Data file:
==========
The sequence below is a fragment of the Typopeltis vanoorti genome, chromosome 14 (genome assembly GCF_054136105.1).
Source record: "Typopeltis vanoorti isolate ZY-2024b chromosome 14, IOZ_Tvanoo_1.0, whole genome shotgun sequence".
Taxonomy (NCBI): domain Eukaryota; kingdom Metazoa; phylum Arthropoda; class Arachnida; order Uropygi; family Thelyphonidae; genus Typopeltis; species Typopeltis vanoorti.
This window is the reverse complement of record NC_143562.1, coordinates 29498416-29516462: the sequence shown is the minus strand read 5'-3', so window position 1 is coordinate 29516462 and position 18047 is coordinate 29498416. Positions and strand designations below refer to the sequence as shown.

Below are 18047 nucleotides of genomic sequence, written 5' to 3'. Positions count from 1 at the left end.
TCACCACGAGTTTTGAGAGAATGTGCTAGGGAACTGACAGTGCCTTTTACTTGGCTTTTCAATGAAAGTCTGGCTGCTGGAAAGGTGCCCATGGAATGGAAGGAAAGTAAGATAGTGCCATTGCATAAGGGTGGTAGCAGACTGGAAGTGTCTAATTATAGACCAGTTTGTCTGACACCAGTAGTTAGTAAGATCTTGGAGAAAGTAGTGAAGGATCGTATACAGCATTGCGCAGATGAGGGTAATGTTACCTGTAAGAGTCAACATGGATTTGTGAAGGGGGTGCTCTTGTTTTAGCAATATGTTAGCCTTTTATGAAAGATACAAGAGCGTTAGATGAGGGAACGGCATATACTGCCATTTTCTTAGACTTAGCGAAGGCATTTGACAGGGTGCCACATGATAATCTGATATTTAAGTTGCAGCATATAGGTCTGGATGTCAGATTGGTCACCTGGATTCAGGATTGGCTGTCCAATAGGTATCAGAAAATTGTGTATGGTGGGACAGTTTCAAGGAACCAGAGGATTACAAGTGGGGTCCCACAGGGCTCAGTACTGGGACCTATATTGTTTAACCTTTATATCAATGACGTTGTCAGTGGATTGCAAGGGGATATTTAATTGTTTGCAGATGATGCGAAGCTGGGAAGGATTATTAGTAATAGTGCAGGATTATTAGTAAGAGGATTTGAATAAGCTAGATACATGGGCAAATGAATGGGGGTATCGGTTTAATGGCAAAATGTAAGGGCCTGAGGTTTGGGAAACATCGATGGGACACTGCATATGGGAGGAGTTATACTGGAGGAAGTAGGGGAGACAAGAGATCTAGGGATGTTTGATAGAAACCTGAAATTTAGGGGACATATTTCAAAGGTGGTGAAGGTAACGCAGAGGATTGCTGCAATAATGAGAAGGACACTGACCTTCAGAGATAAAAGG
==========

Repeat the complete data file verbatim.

The sequence below is a fragment of the Typopeltis vanoorti genome, chromosome 14 (genome assembly GCF_054136105.1).
Source record: "Typopeltis vanoorti isolate ZY-2024b chromosome 14, IOZ_Tvanoo_1.0, whole genome shotgun sequence".
Taxonomy (NCBI): domain Eukaryota; kingdom Metazoa; phylum Arthropoda; class Arachnida; order Uropygi; family Thelyphonidae; genus Typopeltis; species Typopeltis vanoorti.
This window is the reverse complement of record NC_143562.1, coordinates 29498416-29516462: the sequence shown is the minus strand read 5'-3', so window position 1 is coordinate 29516462 and position 18047 is coordinate 29498416. Positions and strand designations below refer to the sequence as shown.

Below are 18047 nucleotides of genomic sequence, written 5' to 3'. Positions count from 1 at the left end.
TCACCACGAGTTTTGAGAGAATGTGCTAGGGAACTGACAGTGCCTTTTACTTGGCTTTTCAATGAAAGTCTGGCTGCTGGAAAGGTGCCCATGGAATGGAAGGAAAGTAAGATAGTGCCATTGCATAAGGGTGGTAGCAGACTGGAAGTGTCTAATTATAGACCAGTTTGTCTGACACCAGTAGTTAGTAAGATCTTGGAGAAAGTAGTGAAGGATCGTATACAGCATTGCGCAGATGAGGGTAATGTTACCTGTAAGAGTCAACATGGATTTGTGAAGGGGGTGCTCTTGTTTTAGCAATATGTTAGCCTTTTATGAAAGATACAAGAGCGTTAGATGAGGGAACGGCATATACTGCCATTTTCTTAGACTTAGCGAAGGCATTTGACAGGGTGCCACATGATAATCTGATATTTAAGTTGCAGCATATAGGTCTGGATGTCAGATTGGTCACCTGGATTCAGGATTGGCTGTCCAATAGGTATCAGAAAATTGTGTATGGTGGGACAGTTTCAAGGAACCAGAGGATTACAAGTGGGGTCCCACAGGGCTCAGTACTGGGACCTATATTGTTTAACCTTTATATCAATGACGTTGTCAGTGGATTGCAAGGGGATATTTAATTGTTTGCAGATGATGCGAAGCTGGGAAGGATTATTAGTAATAGTGCAGGATTATTAGTAAGAGGATTTGAATAAGCTAGATACATGGGCAAATGAATGGGGGTATCGGTTTAATGGCAAAATGTAAGGGCCTGAGGTTTGGGAAACATCGATGGGACACTGCATATGGGAGGAGTTATACTGGAGGAAGTAGGGGAGACAAGAGATCTAGGGATGTTTGATAGAAACCTGAAATTTAGGGGACATATTTCAAAGGTGGTGAAGGTAACGCAGAGGATTGCTGCAATAATGAGAAGGACACTGACCTTCAGAGATAAAAGG